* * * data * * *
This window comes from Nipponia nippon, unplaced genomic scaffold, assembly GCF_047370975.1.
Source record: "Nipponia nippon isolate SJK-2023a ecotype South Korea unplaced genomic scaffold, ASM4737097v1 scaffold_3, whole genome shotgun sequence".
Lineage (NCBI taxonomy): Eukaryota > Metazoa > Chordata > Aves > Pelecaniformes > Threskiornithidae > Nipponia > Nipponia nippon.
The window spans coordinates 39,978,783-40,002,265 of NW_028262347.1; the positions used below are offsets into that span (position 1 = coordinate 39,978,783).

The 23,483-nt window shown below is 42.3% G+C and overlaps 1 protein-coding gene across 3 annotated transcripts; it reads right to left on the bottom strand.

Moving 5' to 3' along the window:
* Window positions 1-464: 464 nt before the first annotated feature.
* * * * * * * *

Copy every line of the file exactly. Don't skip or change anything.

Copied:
This window comes from Nipponia nippon, unplaced genomic scaffold, assembly GCF_047370975.1.
Source record: "Nipponia nippon isolate SJK-2023a ecotype South Korea unplaced genomic scaffold, ASM4737097v1 scaffold_3, whole genome shotgun sequence".
Lineage (NCBI taxonomy): Eukaryota > Metazoa > Chordata > Aves > Pelecaniformes > Threskiornithidae > Nipponia > Nipponia nippon.
The window spans coordinates 39,978,783-40,002,265 of NW_028262347.1; the positions used below are offsets into that span (position 1 = coordinate 39,978,783).

The 23,483-nt window shown below is 42.3% G+C and overlaps 1 protein-coding gene across 3 annotated transcripts; it reads right to left on the bottom strand.

Moving 5' to 3' along the window:
* Window positions 1-464: 464 nt before the first annotated feature.